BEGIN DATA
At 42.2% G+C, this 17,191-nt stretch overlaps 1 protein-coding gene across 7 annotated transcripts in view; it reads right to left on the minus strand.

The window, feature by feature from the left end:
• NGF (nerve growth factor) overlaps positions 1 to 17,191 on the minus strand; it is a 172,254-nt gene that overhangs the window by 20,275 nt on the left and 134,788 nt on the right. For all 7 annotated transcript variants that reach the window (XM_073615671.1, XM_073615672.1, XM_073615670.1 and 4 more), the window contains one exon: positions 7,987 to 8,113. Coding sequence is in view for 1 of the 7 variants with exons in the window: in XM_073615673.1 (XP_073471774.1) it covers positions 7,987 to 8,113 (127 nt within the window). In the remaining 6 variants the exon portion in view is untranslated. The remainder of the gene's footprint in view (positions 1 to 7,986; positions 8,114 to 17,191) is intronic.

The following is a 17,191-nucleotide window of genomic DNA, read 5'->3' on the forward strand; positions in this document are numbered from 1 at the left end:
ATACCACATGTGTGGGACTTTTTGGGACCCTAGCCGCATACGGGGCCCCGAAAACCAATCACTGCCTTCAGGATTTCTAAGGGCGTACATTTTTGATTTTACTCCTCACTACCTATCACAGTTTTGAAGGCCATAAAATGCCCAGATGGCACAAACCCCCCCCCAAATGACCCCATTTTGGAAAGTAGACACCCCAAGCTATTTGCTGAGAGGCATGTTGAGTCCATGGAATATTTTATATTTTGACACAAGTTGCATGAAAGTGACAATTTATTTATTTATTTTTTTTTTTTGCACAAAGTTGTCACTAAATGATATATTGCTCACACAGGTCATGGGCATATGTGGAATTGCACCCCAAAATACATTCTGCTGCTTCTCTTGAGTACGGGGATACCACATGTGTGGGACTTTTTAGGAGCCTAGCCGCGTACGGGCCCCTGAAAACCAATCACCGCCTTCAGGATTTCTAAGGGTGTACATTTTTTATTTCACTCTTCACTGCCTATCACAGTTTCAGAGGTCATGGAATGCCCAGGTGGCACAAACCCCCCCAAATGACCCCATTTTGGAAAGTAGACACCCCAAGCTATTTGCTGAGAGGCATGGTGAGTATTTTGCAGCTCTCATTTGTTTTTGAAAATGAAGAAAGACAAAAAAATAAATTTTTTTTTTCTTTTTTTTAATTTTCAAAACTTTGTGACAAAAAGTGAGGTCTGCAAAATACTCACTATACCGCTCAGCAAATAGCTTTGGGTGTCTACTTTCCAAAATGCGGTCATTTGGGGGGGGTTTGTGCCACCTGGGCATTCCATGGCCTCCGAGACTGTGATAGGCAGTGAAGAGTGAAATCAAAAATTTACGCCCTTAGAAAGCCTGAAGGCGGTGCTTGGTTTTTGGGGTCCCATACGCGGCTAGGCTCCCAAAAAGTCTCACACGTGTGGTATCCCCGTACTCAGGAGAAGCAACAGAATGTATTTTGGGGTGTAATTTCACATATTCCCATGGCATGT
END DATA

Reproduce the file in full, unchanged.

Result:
At 42.2% G+C, this 17,191-nt stretch overlaps 1 protein-coding gene across 7 annotated transcripts in view; it reads right to left on the minus strand.

The window, feature by feature from the left end:
• NGF (nerve growth factor) overlaps positions 1 to 17,191 on the minus strand; it is a 172,254-nt gene that overhangs the window by 20,275 nt on the left and 134,788 nt on the right. For all 7 annotated transcript variants that reach the window (XM_073615671.1, XM_073615672.1, XM_073615670.1 and 4 more), the window contains one exon: positions 7,987 to 8,113. Coding sequence is in view for 1 of the 7 variants with exons in the window: in XM_073615673.1 (XP_073471774.1) it covers positions 7,987 to 8,113 (127 nt within the window). In the remaining 6 variants the exon portion in view is untranslated. The remainder of the gene's footprint in view (positions 1 to 7,986; positions 8,114 to 17,191) is intronic.

The following is a 17,191-nucleotide window of genomic DNA, read 5'->3' on the forward strand; positions in this document are numbered from 1 at the left end:
ATACCACATGTGTGGGACTTTTTGGGACCCTAGCCGCATACGGGGCCCCGAAAACCAATCACTGCCTTCAGGATTTCTAAGGGCGTACATTTTTGATTTTACTCCTCACTACCTATCACAGTTTTGAAGGCCATAAAATGCCCAGATGGCACAAACCCCCCCCCAAATGACCCCATTTTGGAAAGTAGACACCCCAAGCTATTTGCTGAGAGGCATGTTGAGTCCATGGAATATTTTATATTTTGACACAAGTTGCATGAAAGTGACAATTTATTTATTTATTTTTTTTTTTTGCACAAAGTTGTCACTAAATGATATATTGCTCACACAGGTCATGGGCATATGTGGAATTGCACCCCAAAATACATTCTGCTGCTTCTCTTGAGTACGGGGATACCACATGTGTGGGACTTTTTAGGAGCCTAGCCGCGTACGGGCCCCTGAAAACCAATCACCGCCTTCAGGATTTCTAAGGGTGTACATTTTTTATTTCACTCTTCACTGCCTATCACAGTTTCAGAGGTCATGGAATGCCCAGGTGGCACAAACCCCCCCAAATGACCCCATTTTGGAAAGTAGACACCCCAAGCTATTTGCTGAGAGGCATGGTGAGTATTTTGCAGCTCTCATTTGTTTTTGAAAATGAAGAAAGACAAAAAAATAAATTTTTTTTTTCTTTTTTTTAATTTTCAAAACTTTGTGACAAAAAGTGAGGTCTGCAAAATACTCACTATACCGCTCAGCAAATAGCTTTGGGTGTCTACTTTCCAAAATGCGGTCATTTGGGGGGGGTTTGTGCCACCTGGGCATTCCATGGCCTCCGAGACTGTGATAGGCAGTGAAGAGTGAAATCAAAAATTTACGCCCTTAGAAAGCCTGAAGGCGGTGCTTGGTTTTTGGGGTCCCATACGCGGCTAGGCTCCCAAAAAGTCTCACACGTGTGGTATCCCCGTACTCAGGAGAAGCAACAGAATGTATTTTGGGGTGTAATTTCACATATTCCCATGGCATGT